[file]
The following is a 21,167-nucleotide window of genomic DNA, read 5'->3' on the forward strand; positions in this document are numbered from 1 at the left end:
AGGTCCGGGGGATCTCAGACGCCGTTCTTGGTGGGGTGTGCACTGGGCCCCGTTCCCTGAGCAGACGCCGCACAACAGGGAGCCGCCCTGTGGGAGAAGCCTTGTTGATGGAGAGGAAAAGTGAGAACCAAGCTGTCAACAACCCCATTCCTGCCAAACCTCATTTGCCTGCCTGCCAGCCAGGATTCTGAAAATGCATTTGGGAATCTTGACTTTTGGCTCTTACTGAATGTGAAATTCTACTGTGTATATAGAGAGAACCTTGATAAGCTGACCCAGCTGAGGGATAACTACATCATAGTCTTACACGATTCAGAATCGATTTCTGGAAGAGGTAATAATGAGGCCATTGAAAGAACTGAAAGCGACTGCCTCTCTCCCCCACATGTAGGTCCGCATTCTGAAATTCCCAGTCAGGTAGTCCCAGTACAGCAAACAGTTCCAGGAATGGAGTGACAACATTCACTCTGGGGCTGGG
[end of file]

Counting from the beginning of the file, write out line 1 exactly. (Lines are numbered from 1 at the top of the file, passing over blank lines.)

The following is a 21,167-nucleotide window of genomic DNA, read 5'->3' on the forward strand; positions in this document are numbered from 1 at the left end: